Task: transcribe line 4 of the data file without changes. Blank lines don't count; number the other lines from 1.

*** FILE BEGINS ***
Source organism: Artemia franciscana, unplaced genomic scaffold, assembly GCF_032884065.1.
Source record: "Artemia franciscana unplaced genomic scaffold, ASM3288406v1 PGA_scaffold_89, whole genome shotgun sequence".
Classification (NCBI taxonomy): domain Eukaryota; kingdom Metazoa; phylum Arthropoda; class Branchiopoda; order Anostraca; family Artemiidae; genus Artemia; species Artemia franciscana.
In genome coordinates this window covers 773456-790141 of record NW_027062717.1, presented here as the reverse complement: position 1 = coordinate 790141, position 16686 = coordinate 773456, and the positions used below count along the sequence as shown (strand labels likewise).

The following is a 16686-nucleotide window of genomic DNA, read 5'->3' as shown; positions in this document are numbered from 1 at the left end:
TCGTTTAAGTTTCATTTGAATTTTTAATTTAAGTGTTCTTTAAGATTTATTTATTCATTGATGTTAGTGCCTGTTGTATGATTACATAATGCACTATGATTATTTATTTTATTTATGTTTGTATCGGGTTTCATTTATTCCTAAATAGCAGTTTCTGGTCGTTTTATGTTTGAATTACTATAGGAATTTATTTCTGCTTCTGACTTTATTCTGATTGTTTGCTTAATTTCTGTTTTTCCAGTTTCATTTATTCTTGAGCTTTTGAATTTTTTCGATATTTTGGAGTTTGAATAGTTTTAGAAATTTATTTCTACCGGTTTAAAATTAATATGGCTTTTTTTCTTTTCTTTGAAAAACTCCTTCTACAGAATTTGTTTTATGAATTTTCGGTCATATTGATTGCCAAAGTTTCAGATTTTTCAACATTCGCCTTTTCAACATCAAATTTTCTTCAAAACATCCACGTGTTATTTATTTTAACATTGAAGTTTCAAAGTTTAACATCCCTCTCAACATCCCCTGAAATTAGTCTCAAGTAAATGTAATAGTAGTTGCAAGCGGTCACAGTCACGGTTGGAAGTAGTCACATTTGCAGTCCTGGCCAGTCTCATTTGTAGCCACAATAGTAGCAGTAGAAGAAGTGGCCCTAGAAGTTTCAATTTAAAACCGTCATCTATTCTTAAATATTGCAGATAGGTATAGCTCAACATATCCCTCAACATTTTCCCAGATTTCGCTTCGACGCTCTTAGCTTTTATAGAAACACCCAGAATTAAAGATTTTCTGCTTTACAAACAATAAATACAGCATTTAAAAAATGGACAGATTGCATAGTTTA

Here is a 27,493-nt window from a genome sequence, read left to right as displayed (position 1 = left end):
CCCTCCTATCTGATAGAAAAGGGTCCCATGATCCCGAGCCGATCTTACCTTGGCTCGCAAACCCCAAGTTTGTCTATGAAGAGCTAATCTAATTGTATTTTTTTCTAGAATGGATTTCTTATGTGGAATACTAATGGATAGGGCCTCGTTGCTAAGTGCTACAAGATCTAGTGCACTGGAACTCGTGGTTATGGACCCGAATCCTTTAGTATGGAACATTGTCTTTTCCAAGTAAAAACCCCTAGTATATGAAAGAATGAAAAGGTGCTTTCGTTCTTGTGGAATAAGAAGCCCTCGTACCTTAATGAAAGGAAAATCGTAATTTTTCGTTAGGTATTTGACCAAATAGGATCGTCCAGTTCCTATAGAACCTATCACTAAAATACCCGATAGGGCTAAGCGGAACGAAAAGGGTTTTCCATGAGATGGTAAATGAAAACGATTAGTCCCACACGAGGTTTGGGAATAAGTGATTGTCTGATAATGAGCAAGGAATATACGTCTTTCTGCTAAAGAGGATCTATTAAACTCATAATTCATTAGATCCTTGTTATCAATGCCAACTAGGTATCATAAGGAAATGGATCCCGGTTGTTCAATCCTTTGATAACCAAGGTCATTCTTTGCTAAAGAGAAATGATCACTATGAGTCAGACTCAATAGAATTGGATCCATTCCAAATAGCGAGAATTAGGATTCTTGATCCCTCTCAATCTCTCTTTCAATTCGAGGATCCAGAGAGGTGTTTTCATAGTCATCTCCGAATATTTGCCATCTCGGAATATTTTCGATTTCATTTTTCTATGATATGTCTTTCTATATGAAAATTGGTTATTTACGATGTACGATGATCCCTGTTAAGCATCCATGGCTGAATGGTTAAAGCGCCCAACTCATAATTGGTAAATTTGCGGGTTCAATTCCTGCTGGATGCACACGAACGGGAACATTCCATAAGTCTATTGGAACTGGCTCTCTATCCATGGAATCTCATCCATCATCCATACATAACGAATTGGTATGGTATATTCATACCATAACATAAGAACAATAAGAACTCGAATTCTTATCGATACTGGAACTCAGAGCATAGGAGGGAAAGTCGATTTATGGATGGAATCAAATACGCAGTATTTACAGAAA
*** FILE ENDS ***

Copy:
In genome coordinates this window covers 773456-790141 of record NW_027062717.1, presented here as the reverse complement: position 1 = coordinate 790141, position 16686 = coordinate 773456, and the positions used below count along the sequence as shown (strand labels likewise).